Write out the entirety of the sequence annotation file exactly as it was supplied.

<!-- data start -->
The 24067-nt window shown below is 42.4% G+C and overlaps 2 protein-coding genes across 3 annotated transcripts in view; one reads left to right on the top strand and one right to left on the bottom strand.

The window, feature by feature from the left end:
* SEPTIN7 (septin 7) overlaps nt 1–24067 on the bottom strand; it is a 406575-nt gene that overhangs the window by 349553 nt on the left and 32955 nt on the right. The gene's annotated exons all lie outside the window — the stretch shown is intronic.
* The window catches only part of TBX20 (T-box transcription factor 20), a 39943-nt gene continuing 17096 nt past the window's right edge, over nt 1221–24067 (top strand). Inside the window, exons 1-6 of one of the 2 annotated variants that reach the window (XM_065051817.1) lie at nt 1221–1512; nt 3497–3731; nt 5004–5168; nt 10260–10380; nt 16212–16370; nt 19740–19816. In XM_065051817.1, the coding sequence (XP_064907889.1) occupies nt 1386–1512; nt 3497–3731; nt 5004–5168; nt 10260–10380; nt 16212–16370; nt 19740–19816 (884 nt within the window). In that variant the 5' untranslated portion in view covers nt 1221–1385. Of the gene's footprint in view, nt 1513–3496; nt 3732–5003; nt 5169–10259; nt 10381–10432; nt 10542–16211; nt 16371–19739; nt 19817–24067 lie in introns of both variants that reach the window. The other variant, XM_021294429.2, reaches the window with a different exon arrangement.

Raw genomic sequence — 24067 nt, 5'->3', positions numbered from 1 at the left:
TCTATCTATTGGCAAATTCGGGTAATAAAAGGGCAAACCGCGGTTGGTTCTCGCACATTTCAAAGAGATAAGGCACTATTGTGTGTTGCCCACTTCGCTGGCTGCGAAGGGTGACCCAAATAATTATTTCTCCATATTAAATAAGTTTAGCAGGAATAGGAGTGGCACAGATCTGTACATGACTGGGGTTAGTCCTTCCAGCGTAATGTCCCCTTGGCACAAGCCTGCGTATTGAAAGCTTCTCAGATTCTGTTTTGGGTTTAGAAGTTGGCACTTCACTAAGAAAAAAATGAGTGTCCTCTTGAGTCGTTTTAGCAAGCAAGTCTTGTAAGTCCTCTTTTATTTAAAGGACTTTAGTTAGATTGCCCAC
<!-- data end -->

The 24067-nt window shown below is 42.4% G+C and overlaps 2 protein-coding genes across 3 annotated transcripts in view; one reads left to right on the top strand and one right to left on the bottom strand.

The window, feature by feature from the left end:
* SEPTIN7 (septin 7) overlaps nt 1–24067 on the bottom strand; it is a 406575-nt gene that overhangs the window by 349553 nt on the left and 32955 nt on the right. The gene's annotated exons all lie outside the window — the stretch shown is intronic.
* The window catches only part of TBX20 (T-box transcription factor 20), a 39943-nt gene continuing 17096 nt past the window's right edge, over nt 1221–24067 (top strand). Inside the window, exons 1-6 of one of the 2 annotated variants that reach the window (XM_065051817.1) lie at nt 1221–1512; nt 3497–3731; nt 5004–5168; nt 10260–10380; nt 16212–16370; nt 19740–19816. In XM_065051817.1, the coding sequence (XP_064907889.1) occupies nt 1386–1512; nt 3497–3731; nt 5004–5168; nt 10260–10380; nt 16212–16370; nt 19740–19816 (884 nt within the window). In that variant the 5' untranslated portion in view covers nt 1221–1385. Of the gene's footprint in view, nt 1513–3496; nt 3732–5003; nt 5169–10259; nt 10381–10432; nt 10542–16211; nt 16371–19739; nt 19817–24067 lie in introns of both variants that reach the window. The other variant, XM_021294429.2, reaches the window with a different exon arrangement.

Raw genomic sequence — 24067 nt, 5'->3', positions numbered from 1 at the left:
TCTATCTATTGGCAAATTCGGGTAATAAAAGGGCAAACCGCGGTTGGTTCTCGCACATTTCAAAGAGATAAGGCACTATTGTGTGTTGCCCACTTCGCTGGCTGCGAAGGGTGACCCAAATAATTATTTCTCCATATTAAATAAGTTTAGCAGGAATAGGAGTGGCACAGATCTGTACATGACTGGGGTTAGTCCTTCCAGCGTAATGTCCCCTTGGCACAAGCCTGCGTATTGAAAGCTTCTCAGATTCTGTTTTGGGTTTAGAAGTTGGCACTTCACTAAGAAAAAAATGAGTGTCCTCTTGAGTCGTTTTAGCAAGCAAGTCTTGTAAGTCCTCTTTTATTTAAAGGACTTTAGTTAGATTGCCCAC